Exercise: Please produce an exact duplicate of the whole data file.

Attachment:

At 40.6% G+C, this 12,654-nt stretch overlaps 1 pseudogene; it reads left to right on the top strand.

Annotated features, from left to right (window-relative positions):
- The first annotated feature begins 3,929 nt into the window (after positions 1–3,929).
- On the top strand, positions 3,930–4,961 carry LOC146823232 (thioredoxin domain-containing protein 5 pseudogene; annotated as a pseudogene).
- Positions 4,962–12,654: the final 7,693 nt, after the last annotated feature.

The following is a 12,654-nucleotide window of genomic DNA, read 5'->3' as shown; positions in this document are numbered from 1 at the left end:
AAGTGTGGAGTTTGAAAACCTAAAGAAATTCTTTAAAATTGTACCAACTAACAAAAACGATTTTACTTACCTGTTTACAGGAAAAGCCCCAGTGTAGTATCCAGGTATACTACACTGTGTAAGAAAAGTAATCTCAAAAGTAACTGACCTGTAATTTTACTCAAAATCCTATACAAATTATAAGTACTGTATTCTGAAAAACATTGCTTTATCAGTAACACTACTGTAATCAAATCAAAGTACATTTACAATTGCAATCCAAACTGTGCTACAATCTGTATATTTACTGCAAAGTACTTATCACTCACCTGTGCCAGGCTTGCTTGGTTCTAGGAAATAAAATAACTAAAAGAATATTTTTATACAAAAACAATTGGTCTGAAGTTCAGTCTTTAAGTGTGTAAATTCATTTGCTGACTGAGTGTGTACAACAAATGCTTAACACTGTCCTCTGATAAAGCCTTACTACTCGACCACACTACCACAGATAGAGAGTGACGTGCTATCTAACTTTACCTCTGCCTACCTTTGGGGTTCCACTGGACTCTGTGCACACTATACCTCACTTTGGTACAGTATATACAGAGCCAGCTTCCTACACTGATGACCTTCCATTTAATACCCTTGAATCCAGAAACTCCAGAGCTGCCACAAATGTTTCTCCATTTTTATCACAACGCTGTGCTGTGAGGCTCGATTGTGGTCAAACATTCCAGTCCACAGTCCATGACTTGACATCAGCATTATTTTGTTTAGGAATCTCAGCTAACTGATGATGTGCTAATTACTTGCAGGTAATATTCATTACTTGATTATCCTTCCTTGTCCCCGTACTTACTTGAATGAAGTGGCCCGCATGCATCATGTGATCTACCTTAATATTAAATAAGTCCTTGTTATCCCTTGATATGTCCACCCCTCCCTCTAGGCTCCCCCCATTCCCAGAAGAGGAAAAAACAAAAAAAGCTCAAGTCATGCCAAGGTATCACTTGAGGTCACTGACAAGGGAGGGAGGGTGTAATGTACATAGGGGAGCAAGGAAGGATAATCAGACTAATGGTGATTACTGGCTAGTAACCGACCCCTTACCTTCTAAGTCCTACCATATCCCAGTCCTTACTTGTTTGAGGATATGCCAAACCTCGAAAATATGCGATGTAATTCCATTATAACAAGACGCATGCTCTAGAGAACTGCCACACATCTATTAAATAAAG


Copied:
At 40.6% G+C, this 12,654-nt stretch overlaps 1 pseudogene; it reads left to right on the top strand.

Annotated features, from left to right (window-relative positions):
- The first annotated feature begins 3,929 nt into the window (after positions 1–3,929).
- On the top strand, positions 3,930–4,961 carry LOC146823232 (thioredoxin domain-containing protein 5 pseudogene; annotated as a pseudogene).
- Positions 4,962–12,654: the final 7,693 nt, after the last annotated feature.

The following is a 12,654-nucleotide window of genomic DNA, read 5'->3' as shown; positions in this document are numbered from 1 at the left end:
AAGTGTGGAGTTTGAAAACCTAAAGAAATTCTTTAAAATTGTACCAACTAACAAAAACGATTTTACTTACCTGTTTACAGGAAAAGCCCCAGTGTAGTATCCAGGTATACTACACTGTGTAAGAAAAGTAATCTCAAAAGTAACTGACCTGTAATTTTACTCAAAATCCTATACAAATTATAAGTACTGTATTCTGAAAAACATTGCTTTATCAGTAACACTACTGTAATCAAATCAAAGTACATTTACAATTGCAATCCAAACTGTGCTACAATCTGTATATTTACTGCAAAGTACTTATCACTCACCTGTGCCAGGCTTGCTTGGTTCTAGGAAATAAAATAACTAAAAGAATATTTTTATACAAAAACAATTGGTCTGAAGTTCAGTCTTTAAGTGTGTAAATTCATTTGCTGACTGAGTGTGTACAACAAATGCTTAACACTGTCCTCTGATAAAGCCTTACTACTCGACCACACTACCACAGATAGAGAGTGACGTGCTATCTAACTTTACCTCTGCCTACCTTTGGGGTTCCACTGGACTCTGTGCACACTATACCTCACTTTGGTACAGTATATACAGAGCCAGCTTCCTACACTGATGACCTTCCATTTAATACCCTTGAATCCAGAAACTCCAGAGCTGCCACAAATGTTTCTCCATTTTTATCACAACGCTGTGCTGTGAGGCTCGATTGTGGTCAAACATTCCAGTCCACAGTCCATGACTTGACATCAGCATTATTTTGTTTAGGAATCTCAGCTAACTGATGATGTGCTAATTACTTGCAGGTAATATTCATTACTTGATTATCCTTCCTTGTCCCCGTACTTACTTGAATGAAGTGGCCCGCATGCATCATGTGATCTACCTTAATATTAAATAAGTCCTTGTTATCCCTTGATATGTCCACCCCTCCCTCTAGGCTCCCCCCATTCCCAGAAGAGGAAAAAACAAAAAAAGCTCAAGTCATGCCAAGGTATCACTTGAGGTCACTGACAAGGGAGGGAGGGTGTAATGTACATAGGGGAGCAAGGAAGGATAATCAGACTAATGGTGATTACTGGCTAGTAACCGACCCCTTACCTTCTAAGTCCTACCATATCCCAGTCCTTACTTGTTTGAGGATATGCCAAACCTCGAAAATATGCGATGTAATTCCATTATAACAAGACGCATGCTCTAGAGAACTGCCACACATCTATTAAATAAAG